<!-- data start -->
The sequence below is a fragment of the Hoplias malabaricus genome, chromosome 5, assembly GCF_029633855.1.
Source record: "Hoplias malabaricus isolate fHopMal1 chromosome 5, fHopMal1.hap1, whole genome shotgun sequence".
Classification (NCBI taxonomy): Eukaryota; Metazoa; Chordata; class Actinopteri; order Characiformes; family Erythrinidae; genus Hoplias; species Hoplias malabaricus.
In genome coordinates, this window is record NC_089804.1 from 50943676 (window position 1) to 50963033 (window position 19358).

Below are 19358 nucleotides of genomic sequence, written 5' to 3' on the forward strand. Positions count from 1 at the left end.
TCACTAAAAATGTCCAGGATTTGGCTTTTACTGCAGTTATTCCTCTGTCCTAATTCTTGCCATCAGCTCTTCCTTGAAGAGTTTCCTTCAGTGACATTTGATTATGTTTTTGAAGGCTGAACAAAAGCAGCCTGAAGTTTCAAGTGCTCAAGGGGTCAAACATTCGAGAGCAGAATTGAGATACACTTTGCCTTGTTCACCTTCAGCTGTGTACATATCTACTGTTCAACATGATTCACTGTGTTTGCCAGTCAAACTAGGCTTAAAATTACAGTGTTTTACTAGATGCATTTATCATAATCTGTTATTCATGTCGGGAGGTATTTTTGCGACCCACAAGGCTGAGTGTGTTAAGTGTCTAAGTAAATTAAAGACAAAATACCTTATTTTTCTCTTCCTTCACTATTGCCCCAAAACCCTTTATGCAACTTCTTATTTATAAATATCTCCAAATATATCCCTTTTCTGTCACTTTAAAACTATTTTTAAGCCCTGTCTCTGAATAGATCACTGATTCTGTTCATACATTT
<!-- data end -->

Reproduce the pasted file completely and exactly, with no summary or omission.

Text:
The sequence below is a fragment of the Hoplias malabaricus genome, chromosome 5, assembly GCF_029633855.1.
Source record: "Hoplias malabaricus isolate fHopMal1 chromosome 5, fHopMal1.hap1, whole genome shotgun sequence".
Classification (NCBI taxonomy): Eukaryota; Metazoa; Chordata; class Actinopteri; order Characiformes; family Erythrinidae; genus Hoplias; species Hoplias malabaricus.
In genome coordinates, this window is record NC_089804.1 from 50943676 (window position 1) to 50963033 (window position 19358).

Below are 19358 nucleotides of genomic sequence, written 5' to 3' on the forward strand. Positions count from 1 at the left end.
TCACTAAAAATGTCCAGGATTTGGCTTTTACTGCAGTTATTCCTCTGTCCTAATTCTTGCCATCAGCTCTTCCTTGAAGAGTTTCCTTCAGTGACATTTGATTATGTTTTTGAAGGCTGAACAAAAGCAGCCTGAAGTTTCAAGTGCTCAAGGGGTCAAACATTCGAGAGCAGAATTGAGATACACTTTGCCTTGTTCACCTTCAGCTGTGTACATATCTACTGTTCAACATGATTCACTGTGTTTGCCAGTCAAACTAGGCTTAAAATTACAGTGTTTTACTAGATGCATTTATCATAATCTGTTATTCATGTCGGGAGGTATTTTTGCGACCCACAAGGCTGAGTGTGTTAAGTGTCTAAGTAAATTAAAGACAAAATACCTTATTTTTCTCTTCCTTCACTATTGCCCCAAAACCCTTTATGCAACTTCTTATTTATAAATATCTCCAAATATATCCCTTTTCTGTCACTTTAAAACTATTTTTAAGCCCTGTCTCTGAATAGATCACTGATTCTGTTCATACATTT